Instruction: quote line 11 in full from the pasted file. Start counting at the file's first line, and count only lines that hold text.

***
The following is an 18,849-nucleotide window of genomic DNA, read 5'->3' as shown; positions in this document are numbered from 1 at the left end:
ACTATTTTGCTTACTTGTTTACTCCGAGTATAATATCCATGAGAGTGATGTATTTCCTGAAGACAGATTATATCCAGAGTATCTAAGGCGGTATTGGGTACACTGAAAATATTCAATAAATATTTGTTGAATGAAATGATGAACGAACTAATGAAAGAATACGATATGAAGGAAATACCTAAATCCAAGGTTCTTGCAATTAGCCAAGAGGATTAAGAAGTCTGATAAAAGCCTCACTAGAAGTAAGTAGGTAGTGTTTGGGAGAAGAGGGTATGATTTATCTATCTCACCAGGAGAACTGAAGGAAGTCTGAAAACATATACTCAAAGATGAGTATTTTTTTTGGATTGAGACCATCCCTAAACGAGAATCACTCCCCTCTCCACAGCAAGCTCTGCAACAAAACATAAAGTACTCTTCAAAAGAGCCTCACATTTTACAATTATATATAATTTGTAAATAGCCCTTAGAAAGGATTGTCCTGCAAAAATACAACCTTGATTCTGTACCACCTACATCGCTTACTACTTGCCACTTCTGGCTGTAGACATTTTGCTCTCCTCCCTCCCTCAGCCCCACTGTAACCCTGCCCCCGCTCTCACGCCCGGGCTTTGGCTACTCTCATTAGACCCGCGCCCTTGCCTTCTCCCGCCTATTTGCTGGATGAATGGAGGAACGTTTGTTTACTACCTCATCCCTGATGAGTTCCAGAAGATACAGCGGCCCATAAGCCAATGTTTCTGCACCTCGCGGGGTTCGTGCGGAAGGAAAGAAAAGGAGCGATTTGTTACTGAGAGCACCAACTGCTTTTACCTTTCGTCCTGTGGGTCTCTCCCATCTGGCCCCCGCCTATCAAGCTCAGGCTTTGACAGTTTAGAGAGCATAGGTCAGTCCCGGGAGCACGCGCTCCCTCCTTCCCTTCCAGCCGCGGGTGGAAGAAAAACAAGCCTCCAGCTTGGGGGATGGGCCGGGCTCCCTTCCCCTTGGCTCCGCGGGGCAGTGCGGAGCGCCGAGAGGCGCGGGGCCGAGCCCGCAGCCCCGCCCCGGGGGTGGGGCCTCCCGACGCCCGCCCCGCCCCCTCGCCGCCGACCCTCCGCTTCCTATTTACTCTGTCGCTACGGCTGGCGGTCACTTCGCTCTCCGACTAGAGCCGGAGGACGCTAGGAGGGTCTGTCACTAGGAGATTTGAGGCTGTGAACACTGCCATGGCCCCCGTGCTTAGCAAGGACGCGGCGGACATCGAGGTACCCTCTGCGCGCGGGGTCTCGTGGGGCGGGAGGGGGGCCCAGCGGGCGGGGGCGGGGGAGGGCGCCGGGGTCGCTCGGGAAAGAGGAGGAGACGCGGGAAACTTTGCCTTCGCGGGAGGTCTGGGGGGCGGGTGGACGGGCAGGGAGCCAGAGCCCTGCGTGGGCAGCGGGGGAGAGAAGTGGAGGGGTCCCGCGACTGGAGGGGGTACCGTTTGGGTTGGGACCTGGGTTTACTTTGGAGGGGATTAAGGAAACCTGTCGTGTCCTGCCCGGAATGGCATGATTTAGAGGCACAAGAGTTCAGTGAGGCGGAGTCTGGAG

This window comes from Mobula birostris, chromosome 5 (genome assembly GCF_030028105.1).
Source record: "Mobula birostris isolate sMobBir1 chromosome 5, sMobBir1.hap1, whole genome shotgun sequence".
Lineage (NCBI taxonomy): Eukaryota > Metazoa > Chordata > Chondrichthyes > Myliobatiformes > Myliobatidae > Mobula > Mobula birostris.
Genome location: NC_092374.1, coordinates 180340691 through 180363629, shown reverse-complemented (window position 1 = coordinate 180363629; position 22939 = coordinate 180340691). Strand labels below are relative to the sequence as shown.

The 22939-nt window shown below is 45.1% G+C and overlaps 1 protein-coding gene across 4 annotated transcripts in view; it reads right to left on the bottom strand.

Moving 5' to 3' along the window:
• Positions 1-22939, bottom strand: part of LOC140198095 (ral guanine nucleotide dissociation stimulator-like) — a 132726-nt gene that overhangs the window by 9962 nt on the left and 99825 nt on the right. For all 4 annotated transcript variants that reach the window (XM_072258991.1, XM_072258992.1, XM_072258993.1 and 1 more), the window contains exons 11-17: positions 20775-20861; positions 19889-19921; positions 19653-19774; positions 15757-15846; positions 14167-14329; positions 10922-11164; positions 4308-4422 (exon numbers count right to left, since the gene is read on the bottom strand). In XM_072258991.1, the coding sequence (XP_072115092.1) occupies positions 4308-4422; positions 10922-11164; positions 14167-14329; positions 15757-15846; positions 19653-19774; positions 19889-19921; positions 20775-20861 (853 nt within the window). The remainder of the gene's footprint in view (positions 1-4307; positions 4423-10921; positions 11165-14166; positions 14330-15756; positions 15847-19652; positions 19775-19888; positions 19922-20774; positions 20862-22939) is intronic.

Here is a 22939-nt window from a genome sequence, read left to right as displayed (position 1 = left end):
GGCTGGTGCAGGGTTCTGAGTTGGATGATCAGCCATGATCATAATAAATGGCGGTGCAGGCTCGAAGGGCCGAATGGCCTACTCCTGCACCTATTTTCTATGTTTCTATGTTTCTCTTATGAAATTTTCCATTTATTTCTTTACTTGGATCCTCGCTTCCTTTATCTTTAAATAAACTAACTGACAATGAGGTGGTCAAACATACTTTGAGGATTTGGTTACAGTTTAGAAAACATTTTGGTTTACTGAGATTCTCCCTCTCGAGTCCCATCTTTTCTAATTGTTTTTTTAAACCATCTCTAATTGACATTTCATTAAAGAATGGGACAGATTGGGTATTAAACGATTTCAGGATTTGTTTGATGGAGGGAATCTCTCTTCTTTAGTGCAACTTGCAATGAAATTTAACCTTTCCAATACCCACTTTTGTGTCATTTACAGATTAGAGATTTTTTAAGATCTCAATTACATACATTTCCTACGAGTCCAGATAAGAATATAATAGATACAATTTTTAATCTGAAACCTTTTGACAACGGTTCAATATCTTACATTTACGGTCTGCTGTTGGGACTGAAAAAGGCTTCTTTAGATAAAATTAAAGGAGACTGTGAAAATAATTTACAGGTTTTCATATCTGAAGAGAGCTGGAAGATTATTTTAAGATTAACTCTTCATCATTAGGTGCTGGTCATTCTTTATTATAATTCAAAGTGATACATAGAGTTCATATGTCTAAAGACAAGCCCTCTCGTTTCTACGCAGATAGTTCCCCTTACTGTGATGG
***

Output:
GGCTGGTGCAGGGTTCTGAGTTGGATGATCAGCCATGATCATAATAAATGGCGGTGCAGGCTCGAAGGGCCGAATGGCCTACTCCTGCACCTATTTTCTATGTTTCTATGTTTCTCTTATGAAATTTTCCATTTATTTCTTTACTTGGATCCTCGCTTCCTTTATCTTTAAATAAACTAACTGACAATGAGGTGGTCAAACATACTTTGAGGATTTGGTTACAGTTTAGAAAACATTTTGGTTTACTGAGATTCTCCCTCTCGAGTCCCATCTTTTCTAATTGTTTTTTTAAACCATCTCTAATTGACATTTCATTAAAGAATGGGACAGATTGGGTATTAAACGATTTCAGGATTTGTTTGATGGAGGGAATCTCTCTTCTTTAGTGCAACTTGCAATGAAATTTAACCTTTCCAATACCCACTTTTGTGTCATTTACAGATTAGAGATTTTTTAAGATCTCAATTACATACATTTCCTACGAGTCCAGATAAGAATATAATAGATACAATTTTTAATCTGAAACCTTTTGACAACGGTTCAATATCTTACATTTACGGTCTGCTGTTGGGACTGAAAAAGGCTTCTTTAGATAAAATTAAAGGAGACTGTGAAAATAATTTACAGGTTTTCATATCTGAAGAGAGCTGGAAGATTATTTTAAGATTAACTCTTCATCATTAGGTGCTGGTCATTCTTTATTATAATTCAAAGTGATACATAGAGTTCATATGTCTAAAGACAAGCCCTCTCGTTTCTACGCAGATAGTTCCCCTTACTGTGATGG